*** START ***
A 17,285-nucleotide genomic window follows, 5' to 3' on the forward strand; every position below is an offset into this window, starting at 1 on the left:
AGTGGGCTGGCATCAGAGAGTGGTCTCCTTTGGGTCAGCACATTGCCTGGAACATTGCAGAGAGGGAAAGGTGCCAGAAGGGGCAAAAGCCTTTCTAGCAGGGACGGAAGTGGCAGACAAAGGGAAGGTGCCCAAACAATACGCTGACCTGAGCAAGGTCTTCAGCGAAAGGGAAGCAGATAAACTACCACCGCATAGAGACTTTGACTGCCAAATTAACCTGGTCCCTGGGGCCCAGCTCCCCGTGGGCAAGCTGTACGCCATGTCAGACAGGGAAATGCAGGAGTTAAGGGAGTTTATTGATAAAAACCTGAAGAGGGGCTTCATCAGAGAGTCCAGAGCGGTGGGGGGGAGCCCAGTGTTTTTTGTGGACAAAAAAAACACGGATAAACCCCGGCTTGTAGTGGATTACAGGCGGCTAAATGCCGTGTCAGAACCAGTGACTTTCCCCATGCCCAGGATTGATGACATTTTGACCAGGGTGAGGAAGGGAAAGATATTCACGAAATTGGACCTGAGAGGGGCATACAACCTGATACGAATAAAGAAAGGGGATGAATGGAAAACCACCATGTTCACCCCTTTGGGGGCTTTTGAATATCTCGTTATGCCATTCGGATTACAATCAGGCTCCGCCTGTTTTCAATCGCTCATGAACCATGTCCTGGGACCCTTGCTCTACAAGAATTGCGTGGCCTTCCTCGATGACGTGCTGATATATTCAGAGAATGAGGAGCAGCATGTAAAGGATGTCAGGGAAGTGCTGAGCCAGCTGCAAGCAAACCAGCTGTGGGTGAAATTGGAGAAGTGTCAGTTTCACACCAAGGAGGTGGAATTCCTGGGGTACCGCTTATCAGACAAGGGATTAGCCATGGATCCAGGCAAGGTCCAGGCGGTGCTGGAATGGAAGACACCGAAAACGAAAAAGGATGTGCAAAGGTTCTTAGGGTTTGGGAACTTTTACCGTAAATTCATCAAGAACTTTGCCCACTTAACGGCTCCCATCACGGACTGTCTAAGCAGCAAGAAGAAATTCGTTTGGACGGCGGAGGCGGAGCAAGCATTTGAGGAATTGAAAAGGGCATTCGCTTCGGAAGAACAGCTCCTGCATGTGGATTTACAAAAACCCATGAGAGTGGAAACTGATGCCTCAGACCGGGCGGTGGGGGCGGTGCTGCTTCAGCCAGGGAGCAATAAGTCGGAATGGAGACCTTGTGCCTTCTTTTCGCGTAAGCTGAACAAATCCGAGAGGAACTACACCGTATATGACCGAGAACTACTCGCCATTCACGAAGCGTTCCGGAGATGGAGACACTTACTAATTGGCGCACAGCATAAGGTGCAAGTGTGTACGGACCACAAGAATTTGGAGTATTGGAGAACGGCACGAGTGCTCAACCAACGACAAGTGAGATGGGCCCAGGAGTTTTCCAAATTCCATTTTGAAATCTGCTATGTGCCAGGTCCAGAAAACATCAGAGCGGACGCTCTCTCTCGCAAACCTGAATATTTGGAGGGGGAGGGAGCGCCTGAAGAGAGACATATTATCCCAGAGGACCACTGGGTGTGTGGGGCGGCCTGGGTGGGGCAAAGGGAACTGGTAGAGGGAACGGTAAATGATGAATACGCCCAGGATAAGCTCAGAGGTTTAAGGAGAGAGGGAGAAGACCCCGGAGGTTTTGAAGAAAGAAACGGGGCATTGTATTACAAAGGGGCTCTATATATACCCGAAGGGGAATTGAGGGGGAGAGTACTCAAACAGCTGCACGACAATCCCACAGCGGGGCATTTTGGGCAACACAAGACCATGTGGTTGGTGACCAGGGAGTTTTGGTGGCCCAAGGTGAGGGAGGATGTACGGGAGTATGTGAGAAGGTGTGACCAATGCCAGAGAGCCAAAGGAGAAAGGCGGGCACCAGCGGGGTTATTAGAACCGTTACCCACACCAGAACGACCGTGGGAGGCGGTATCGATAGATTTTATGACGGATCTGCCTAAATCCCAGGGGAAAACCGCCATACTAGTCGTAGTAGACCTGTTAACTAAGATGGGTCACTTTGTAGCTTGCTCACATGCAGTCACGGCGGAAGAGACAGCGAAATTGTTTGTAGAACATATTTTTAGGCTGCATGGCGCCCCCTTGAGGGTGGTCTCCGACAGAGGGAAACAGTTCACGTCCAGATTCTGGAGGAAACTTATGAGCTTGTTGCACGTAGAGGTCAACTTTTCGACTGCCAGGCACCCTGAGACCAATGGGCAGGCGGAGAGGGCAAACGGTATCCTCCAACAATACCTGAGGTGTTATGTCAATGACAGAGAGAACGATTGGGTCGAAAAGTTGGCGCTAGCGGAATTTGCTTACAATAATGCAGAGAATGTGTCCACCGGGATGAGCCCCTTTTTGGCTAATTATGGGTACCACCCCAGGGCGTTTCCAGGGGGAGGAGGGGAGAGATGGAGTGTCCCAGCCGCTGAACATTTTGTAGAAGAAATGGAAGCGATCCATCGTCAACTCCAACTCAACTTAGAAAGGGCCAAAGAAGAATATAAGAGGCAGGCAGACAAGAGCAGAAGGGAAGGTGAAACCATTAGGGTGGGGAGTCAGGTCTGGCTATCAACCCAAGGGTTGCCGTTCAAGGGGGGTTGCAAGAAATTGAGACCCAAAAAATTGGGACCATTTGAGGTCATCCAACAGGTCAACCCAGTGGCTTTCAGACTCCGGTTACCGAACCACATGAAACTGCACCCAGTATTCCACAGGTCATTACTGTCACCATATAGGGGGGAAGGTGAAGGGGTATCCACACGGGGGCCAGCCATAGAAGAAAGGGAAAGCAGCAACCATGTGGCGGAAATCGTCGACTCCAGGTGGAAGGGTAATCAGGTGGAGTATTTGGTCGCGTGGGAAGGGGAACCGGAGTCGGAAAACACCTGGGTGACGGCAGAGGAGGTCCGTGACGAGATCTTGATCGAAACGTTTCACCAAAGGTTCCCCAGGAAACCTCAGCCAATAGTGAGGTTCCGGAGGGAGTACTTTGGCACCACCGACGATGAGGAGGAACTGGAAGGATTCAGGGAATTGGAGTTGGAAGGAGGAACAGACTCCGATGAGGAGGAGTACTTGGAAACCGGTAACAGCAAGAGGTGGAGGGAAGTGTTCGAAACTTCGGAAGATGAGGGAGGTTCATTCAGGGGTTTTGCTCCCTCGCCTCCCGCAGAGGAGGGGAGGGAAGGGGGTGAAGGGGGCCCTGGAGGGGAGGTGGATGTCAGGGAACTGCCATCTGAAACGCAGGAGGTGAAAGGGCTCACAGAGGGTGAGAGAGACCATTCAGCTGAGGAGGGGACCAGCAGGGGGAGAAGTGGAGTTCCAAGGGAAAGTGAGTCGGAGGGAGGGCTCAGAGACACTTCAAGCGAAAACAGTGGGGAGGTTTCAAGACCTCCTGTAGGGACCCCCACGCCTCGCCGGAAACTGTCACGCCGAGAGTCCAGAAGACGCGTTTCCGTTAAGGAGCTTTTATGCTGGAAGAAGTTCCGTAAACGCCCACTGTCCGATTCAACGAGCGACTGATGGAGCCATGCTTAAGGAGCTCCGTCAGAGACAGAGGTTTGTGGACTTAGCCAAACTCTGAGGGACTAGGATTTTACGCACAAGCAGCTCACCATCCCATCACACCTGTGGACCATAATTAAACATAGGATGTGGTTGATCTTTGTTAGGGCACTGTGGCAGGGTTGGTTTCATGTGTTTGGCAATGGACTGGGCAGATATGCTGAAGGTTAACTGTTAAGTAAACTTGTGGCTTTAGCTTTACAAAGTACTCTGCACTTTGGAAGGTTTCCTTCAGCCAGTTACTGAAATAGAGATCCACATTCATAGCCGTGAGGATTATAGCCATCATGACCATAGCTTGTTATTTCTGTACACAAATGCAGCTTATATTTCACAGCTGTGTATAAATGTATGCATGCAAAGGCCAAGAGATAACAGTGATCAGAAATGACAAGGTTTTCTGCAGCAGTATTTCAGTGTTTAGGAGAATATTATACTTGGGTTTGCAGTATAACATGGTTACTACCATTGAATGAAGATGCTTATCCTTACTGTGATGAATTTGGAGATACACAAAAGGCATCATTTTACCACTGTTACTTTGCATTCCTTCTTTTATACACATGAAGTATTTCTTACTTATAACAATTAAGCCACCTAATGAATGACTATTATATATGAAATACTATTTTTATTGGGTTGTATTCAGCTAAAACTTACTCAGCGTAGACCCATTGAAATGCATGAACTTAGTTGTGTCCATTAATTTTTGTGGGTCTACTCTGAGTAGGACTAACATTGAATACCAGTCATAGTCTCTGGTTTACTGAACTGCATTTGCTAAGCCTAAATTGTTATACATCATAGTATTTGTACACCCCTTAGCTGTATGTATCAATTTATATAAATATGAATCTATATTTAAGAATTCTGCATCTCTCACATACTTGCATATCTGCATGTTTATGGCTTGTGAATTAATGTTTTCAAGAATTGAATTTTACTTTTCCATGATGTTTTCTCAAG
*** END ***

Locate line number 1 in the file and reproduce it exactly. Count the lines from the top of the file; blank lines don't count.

A 17,285-nucleotide genomic window follows, 5' to 3' on the forward strand; every position below is an offset into this window, starting at 1 on the left: